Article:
During World War II, future U.S. senator and Democratic presidential nominee George McGovern flew bombing missions near Auschwitz.
McGovern (1922-2012), a pilot of a B-24 “Liberator” plane in the 455th Bomb Group, was stationed at Cerignola, an Allied air base in the Italian province of Foggia. From their new bases in recently-liberated Italy, the Allies began striking an array of targets in central and eastern Europe that they could not previously reach. In the summer of 1944, Allied bombers began to target synthetic oil factories that the Germans had set up in the coal-rich Polish region of Upper Silesia. Since oil was crucial to the German war effort, the factories were considered an important military target. Many of the oil facilities were situated in close proximity to the Auschwitz death camp. One, known as Monowitz, was located less than five miles to the east of the gas chambers and crematoria.
On Christmas afternoon, 1944, McGovern was assigned to participate in a bombing raid on oil factories at “Oswiecim.” The next day, McGovern’s squadron reached the oil plants at Monowitz and dropped fifty tons of bombs. A few stray bombs accidentally struck an SS sick bay and killed five SS men. The previous month, the Germans, anticipating the Red Army’s arrival, had ordered the dismantling of the mass-murder machinery–but U.S. officials did not know that, and thus it did not affect the decision to refrain from bombing the camp.
As early as June 1944, American Jewish groups urged the bombing of the railways leading to Auschwitz. The War Department rebuffed the proposal on the grounds that it would necessitate “diverting” military resources from more urgent operations. In a 2004 meeting with interviewers from the David S. Wyman Institute for Holocaust Studies and Israel Television, McGovern said that “diversion” argument was just “a rationalization,” since he and other pilots were already flying the area.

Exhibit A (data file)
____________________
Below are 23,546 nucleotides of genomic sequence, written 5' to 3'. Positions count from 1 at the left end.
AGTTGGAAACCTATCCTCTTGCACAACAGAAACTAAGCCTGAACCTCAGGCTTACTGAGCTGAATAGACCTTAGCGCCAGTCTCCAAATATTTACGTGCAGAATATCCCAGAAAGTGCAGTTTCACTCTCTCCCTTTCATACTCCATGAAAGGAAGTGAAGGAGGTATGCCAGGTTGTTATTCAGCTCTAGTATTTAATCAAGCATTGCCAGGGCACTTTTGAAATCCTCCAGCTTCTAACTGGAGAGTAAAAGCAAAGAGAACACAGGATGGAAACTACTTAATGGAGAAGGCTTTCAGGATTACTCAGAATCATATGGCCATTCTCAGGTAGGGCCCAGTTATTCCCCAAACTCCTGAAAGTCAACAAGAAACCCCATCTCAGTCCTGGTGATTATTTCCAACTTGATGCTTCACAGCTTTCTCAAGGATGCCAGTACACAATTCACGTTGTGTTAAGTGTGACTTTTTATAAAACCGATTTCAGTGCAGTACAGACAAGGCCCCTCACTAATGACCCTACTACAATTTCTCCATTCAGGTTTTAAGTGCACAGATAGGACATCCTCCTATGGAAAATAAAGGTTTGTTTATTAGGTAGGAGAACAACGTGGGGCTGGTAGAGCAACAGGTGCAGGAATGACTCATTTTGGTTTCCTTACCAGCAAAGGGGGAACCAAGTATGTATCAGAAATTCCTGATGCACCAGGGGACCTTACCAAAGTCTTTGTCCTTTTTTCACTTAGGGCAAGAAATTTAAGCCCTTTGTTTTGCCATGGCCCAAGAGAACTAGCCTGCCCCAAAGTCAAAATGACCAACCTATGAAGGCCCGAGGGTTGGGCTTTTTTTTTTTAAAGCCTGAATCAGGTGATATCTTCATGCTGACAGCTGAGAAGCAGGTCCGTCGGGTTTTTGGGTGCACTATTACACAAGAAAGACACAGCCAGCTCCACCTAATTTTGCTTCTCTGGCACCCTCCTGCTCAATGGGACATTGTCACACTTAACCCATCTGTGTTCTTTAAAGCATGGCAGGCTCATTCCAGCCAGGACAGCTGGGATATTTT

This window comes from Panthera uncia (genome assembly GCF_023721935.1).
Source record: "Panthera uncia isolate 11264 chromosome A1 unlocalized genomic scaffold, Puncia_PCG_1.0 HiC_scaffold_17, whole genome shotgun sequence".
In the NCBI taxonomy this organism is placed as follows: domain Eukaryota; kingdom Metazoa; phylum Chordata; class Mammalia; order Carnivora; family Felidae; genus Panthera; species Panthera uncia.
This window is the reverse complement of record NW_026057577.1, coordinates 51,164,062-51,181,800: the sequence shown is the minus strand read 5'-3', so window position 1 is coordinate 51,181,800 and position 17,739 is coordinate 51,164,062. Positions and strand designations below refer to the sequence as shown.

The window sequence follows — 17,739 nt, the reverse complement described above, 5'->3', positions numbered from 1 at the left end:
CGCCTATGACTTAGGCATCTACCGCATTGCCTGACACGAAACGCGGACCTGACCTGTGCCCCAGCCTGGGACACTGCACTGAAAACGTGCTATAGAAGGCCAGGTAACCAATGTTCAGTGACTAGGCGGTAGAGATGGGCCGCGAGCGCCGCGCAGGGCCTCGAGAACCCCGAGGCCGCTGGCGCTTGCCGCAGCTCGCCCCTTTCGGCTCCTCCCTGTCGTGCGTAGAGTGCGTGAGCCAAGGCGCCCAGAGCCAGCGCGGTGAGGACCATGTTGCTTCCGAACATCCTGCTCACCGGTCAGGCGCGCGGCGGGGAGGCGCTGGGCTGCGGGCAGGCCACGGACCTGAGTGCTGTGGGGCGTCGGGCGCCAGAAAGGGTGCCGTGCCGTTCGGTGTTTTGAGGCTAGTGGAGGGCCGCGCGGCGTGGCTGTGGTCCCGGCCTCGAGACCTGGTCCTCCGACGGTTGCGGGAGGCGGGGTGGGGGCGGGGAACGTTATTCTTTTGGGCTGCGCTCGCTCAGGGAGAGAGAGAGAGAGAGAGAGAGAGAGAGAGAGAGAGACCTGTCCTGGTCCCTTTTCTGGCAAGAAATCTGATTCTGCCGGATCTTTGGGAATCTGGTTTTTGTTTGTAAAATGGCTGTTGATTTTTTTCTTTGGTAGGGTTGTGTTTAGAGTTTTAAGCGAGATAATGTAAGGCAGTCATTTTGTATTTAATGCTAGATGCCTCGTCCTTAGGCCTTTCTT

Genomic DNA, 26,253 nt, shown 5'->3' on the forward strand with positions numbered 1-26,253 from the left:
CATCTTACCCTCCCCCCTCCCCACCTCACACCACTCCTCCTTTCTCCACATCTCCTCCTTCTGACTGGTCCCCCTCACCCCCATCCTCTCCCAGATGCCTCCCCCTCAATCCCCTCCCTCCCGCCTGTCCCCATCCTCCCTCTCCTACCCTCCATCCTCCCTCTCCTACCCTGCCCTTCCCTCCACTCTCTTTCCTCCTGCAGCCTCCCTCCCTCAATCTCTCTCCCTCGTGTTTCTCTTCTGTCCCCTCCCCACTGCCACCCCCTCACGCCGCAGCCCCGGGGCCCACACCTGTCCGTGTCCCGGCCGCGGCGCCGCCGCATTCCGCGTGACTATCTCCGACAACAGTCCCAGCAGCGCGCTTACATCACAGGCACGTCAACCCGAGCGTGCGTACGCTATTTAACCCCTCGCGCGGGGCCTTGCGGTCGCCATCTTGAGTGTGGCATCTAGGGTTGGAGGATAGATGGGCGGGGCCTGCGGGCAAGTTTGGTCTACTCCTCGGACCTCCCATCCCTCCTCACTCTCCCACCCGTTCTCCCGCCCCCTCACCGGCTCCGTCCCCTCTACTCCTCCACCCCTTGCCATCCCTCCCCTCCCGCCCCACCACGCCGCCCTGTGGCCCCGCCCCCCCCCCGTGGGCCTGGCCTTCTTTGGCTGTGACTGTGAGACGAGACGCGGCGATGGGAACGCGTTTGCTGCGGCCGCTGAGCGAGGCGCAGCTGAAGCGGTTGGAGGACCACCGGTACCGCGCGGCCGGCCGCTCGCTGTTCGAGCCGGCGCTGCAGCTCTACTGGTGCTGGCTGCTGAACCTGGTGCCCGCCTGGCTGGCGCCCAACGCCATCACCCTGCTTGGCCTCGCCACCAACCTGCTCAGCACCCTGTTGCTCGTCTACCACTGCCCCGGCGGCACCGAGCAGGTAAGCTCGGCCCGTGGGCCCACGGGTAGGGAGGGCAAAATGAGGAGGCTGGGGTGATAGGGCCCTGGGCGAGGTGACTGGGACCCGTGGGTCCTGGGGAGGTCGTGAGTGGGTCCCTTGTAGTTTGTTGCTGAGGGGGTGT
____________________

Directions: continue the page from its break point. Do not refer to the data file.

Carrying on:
“There is no question we should have attempted…to go after Auschwitz,” McGovern said in the interview. “There was a pretty good chance we could have blasted those rail lines off the face of the earth, which would have interrupted the flow of people to those death chambers, and we had a pretty good chance of knocking out those gas ovens.”
At the time, McGovern and his fellow-pilots and crew had no idea what was happening in Auschwitz. “I attended every briefing that the air force gave to us,” he said. “I heard everyone, from generals on down. I never heard once mentioned the possibility that the United States air force might interdict against the gas chambers.”
According to McGovern, if his commanders had asked for volunteers to bomb the death camp, “whole crews would have volunteered.” Most soldiers understood that the war against the Nazis was not just a military struggle but a moral one, as well. In his view, they would have recognized the importance of trying to save the lives of Hitler’s Jewish captives, even if it meant endangering their own lives on a risky bombing raid.
Senator McGovern acknowledged the danger that some prisoners might be harmed by such bombing. Nonetheless, he contended in the interview, “it was certainly worth the effort, despite all the risks,” because the prisoners were already “doomed to death” and an Allied bombing attack “could have disrupted the slaughter,” thus saving many more lives.
McGovern concluded: “Franklin Roosevelt was a great man and he was my political hero. But I think he made two great mistakes in World War Two.” One was the internment of Japanese-Americans; the other was the decision “not to go after Auschwitz…God forgive us for that tragic miscalculation.”
Sources: Wyman, The Abandonment of the Jews, pp.293-296;
Medoff, FDR and the Holocaust, pp.182-183.
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